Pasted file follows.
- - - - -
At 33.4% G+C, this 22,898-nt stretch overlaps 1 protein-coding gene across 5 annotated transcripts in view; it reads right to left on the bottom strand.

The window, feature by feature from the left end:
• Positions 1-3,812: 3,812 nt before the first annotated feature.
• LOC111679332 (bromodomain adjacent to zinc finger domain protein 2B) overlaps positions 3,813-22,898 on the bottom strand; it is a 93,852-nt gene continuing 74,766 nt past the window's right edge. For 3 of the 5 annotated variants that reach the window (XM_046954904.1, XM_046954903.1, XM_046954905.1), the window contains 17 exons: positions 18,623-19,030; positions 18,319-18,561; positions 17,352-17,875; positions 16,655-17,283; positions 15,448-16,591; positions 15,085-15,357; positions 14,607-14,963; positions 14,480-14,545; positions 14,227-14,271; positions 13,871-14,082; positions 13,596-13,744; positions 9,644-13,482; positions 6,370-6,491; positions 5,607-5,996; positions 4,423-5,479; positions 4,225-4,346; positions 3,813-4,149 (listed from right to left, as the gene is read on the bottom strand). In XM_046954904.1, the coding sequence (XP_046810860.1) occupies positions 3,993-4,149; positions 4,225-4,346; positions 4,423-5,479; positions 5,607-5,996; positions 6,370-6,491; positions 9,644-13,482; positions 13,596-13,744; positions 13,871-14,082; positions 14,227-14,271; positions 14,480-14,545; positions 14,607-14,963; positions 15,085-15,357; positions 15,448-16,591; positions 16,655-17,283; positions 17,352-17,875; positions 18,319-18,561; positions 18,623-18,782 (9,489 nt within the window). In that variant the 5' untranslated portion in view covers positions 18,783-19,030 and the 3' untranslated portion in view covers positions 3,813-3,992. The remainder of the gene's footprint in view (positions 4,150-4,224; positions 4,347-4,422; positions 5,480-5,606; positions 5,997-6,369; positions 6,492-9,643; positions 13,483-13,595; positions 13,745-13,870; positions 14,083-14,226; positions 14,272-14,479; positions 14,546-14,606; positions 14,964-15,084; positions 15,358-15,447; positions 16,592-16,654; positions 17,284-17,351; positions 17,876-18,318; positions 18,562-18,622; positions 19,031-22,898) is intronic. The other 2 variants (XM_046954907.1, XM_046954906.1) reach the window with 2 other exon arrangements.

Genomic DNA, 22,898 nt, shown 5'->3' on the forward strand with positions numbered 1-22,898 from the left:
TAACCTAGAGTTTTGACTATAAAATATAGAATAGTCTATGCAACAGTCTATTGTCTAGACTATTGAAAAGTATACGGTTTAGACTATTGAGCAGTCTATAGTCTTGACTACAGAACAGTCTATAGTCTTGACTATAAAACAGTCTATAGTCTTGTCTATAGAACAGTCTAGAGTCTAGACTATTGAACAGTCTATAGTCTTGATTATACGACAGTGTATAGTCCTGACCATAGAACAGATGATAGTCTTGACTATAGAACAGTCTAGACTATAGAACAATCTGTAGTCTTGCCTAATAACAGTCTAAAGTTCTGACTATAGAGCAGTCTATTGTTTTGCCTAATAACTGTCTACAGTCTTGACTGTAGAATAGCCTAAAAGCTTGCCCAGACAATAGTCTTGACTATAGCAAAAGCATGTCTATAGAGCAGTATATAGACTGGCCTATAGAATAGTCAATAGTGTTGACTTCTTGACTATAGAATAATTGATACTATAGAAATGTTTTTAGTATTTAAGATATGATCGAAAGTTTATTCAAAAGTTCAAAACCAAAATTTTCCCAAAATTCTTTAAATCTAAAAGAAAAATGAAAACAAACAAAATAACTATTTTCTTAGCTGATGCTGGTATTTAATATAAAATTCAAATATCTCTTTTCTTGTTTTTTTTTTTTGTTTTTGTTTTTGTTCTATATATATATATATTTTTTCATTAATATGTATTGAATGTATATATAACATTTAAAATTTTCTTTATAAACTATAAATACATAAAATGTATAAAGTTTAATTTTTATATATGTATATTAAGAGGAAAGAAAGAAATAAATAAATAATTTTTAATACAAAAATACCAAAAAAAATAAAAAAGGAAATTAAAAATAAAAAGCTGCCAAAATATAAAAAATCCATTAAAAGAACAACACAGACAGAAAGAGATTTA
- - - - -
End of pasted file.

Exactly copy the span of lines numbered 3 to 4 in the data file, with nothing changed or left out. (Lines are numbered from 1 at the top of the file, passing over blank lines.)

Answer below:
• Positions 1-3,812: 3,812 nt before the first annotated feature.
• LOC111679332 (bromodomain adjacent to zinc finger domain protein 2B) overlaps positions 3,813-22,898 on the bottom strand; it is a 93,852-nt gene continuing 74,766 nt past the window's right edge. For 3 of the 5 annotated variants that reach the window (XM_046954904.1, XM_046954903.1, XM_046954905.1), the window contains 17 exons: positions 18,623-19,030; positions 18,319-18,561; positions 17,352-17,875; positions 16,655-17,283; positions 15,448-16,591; positions 15,085-15,357; positions 14,607-14,963; positions 14,480-14,545; positions 14,227-14,271; positions 13,871-14,082; positions 13,596-13,744; positions 9,644-13,482; positions 6,370-6,491; positions 5,607-5,996; positions 4,423-5,479; positions 4,225-4,346; positions 3,813-4,149 (listed from right to left, as the gene is read on the bottom strand). In XM_046954904.1, the coding sequence (XP_046810860.1) occupies positions 3,993-4,149; positions 4,225-4,346; positions 4,423-5,479; positions 5,607-5,996; positions 6,370-6,491; positions 9,644-13,482; positions 13,596-13,744; positions 13,871-14,082; positions 14,227-14,271; positions 14,480-14,545; positions 14,607-14,963; positions 15,085-15,357; positions 15,448-16,591; positions 16,655-17,283; positions 17,352-17,875; positions 18,319-18,561; positions 18,623-18,782 (9,489 nt within the window). In that variant the 5' untranslated portion in view covers positions 18,783-19,030 and the 3' untranslated portion in view covers positions 3,813-3,992. The remainder of the gene's footprint in view (positions 4,150-4,224; positions 4,347-4,422; positions 5,480-5,606; positions 5,997-6,369; positions 6,492-9,643; positions 13,483-13,595; positions 13,745-13,870; positions 14,083-14,226; positions 14,272-14,479; positions 14,546-14,606; positions 14,964-15,084; positions 15,358-15,447; positions 16,592-16,654; positions 17,284-17,351; positions 17,876-18,318; positions 18,562-18,622; positions 19,031-22,898) is intronic. The other 2 variants (XM_046954907.1, XM_046954906.1) reach the window with 2 other exon arrangements.